Lucy Lennox-Wilde Love

Wilde Love is one of the most epically beautiful MM romances that I have ever read. Lucy Lennox has written a story that spans decades, starting in 1968 and going all the way through today. I read this book when it first came out, and I bought it on Audible and listened to it on my drive earlier this week. If you have the chance to listen to any of the audiobooks of Lucy’s books, I highly recommend it. Michael Pauley’s voice is amazing, and it makes the story 1000000% more intense.

So, this book is part of the Forever Wilde series. It follows a family, named Wilde, who live in Hobie Texas. The family is huge, I mean, huge. The patriarchs, Doc and Grandpa, who ran a ranch, had 4 kids, 1 boy and 3 girls. Bill, their son, had 10 kids, and I can’t remember how many are boys and girls, but most of them are queer. The Forever Wilde books mostly focus on Bill Wilde’s boys, but a cousin and a friend of the family sneak through. This book, though, doesn’t follow the boys. It follows Doc and Grandpa from the first time they meet until now.

It starts in Vietnam, where Major Weston Marian is a medevac helo commander. He’s one of the guys that would rush to injured people and take them to the hospitals on base or the MASHs. One day, he meets Liam Wilde, green lieutenant and brand new medic, and thinks that Liam is the most beautiful man he’s ever seen. The problem is that it’s in the late ’60s and he’s in the military, and being out then would’ve meant a dishonorable discharge at best, and being beaten within a centimeter of his life at worst. So, he hides his attraction to Liam, and becomes the man’s friend. It helps that Liam is married with kids. Eventually, Liam and Major end up as part of a permanent team on a helicopter, and worked together as part of a team for quite a while.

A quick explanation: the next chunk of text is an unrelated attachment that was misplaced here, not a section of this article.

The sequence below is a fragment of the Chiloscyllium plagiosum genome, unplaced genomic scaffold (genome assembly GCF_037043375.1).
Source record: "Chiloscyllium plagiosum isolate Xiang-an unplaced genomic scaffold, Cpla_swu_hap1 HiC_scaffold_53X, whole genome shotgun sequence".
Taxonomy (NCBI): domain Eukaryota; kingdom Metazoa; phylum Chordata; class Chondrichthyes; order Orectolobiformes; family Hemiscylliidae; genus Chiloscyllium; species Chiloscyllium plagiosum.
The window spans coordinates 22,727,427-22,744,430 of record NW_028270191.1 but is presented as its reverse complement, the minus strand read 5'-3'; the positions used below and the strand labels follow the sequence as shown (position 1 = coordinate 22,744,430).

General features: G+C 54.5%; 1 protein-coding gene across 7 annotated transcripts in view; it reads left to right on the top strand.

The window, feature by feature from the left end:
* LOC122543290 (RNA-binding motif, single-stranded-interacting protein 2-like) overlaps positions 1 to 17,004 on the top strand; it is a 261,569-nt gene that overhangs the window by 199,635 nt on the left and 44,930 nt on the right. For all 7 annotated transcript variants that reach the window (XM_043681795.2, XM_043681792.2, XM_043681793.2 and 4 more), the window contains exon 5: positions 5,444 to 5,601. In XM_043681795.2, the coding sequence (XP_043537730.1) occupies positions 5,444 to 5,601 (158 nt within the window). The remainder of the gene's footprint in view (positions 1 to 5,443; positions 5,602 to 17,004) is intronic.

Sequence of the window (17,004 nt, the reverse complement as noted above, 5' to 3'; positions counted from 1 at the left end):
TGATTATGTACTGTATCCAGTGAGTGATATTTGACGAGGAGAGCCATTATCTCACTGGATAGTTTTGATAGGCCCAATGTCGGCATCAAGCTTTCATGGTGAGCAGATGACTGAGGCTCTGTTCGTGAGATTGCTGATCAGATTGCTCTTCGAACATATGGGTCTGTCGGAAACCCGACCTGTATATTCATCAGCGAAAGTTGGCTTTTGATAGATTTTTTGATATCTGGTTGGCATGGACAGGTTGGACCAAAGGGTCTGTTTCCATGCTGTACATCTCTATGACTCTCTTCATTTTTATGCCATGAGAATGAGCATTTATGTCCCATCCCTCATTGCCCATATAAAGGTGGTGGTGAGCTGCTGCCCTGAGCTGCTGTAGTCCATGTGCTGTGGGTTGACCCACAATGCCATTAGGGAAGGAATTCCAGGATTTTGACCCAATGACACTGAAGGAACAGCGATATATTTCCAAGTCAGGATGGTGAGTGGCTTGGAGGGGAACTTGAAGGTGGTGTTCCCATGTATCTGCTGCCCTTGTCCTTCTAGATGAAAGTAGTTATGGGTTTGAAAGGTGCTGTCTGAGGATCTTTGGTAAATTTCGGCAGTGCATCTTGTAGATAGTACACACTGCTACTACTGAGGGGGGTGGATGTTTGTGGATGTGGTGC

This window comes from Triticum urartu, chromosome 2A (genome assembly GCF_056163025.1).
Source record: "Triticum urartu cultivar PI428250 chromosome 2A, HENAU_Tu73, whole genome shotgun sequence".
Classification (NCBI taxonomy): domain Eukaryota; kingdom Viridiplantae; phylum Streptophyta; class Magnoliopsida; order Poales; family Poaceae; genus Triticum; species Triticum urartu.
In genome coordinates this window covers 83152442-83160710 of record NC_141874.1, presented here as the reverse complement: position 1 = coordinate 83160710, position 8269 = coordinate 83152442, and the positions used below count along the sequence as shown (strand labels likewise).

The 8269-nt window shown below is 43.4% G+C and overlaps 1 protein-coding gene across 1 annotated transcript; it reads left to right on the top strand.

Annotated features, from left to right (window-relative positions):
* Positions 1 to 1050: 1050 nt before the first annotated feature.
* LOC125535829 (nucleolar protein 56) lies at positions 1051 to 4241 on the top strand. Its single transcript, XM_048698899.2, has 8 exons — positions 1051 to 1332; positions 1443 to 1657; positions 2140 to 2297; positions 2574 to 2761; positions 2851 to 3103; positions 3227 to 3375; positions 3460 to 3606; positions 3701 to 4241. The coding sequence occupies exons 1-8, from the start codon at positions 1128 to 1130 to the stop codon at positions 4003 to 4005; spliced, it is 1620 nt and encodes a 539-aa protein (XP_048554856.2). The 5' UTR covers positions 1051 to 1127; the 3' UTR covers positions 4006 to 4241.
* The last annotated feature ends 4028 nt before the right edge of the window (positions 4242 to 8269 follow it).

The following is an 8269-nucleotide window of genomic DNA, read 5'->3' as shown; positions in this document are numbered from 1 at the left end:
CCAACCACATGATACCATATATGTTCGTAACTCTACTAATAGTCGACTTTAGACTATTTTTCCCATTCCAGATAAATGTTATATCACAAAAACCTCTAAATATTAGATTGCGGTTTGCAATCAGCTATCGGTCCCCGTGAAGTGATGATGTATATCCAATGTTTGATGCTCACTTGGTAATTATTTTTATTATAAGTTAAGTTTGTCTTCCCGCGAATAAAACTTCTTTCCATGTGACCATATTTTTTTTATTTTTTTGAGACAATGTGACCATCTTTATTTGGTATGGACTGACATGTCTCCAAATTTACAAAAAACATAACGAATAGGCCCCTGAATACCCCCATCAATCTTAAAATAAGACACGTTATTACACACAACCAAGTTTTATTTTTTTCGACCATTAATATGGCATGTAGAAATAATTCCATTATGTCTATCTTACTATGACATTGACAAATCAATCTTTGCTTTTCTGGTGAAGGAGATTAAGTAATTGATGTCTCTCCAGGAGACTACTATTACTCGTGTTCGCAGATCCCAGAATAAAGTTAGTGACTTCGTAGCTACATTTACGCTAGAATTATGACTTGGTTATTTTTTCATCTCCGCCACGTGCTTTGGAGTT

But, as it does, life and team move on. Major rotates home, to a base in TX, not far from Hobie, actually. Doc makes it home and drags Major home to the ranch, where he meets Liam’s wife Betsy, their kids, and both sets of parents. West ends up being basically adopted by everyone, because he’s pretty awesome.

There’s so much more than what I’m going into here, including a lot of pain, emotional and physical. There’s also so much love and humor. You get to see through the eyes of a gay man during a time when being gay was enough to get you arrested. I mean, this happened a year before Stonewall and the birth of the Pride movement. Plus, you add in the stuff about Vietnam in the beginning and all the social upheaval of that. There’s just a lot of changes that happen while the book goes on. Lucy doesn’t document each and every change and say oh, this change, that change, and the other change, but what you do see is how the changes affect the main characters and their families.

I know that I am not doing Doc and Grandpa justice. They are an amazing couple and great characters on their own. They love each other fiercely. They love their children and grandchildren. Doc and Grandpa would do just about anything they had to for someone they love. That’s just the people that they are. Being near their love story is like standing next to a bonfire on a cold night. It gives you light and warmth and it makes you feel better and like things are all right in the world. It truly is one of the most beautiful love stories I’ve ever read.

Part of what makes this story so great is Betsy. She is an incredibly loving and generous woman and she puts her definite stamp on the whole book.

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Oh Betsy, sweet Betsy. Poor sweet Betsy. But without her, I don’t think anything else would’ve been as possible as it was.

OK, that’s all I have to say about this one. Go check it out, really. Happy reading!

 

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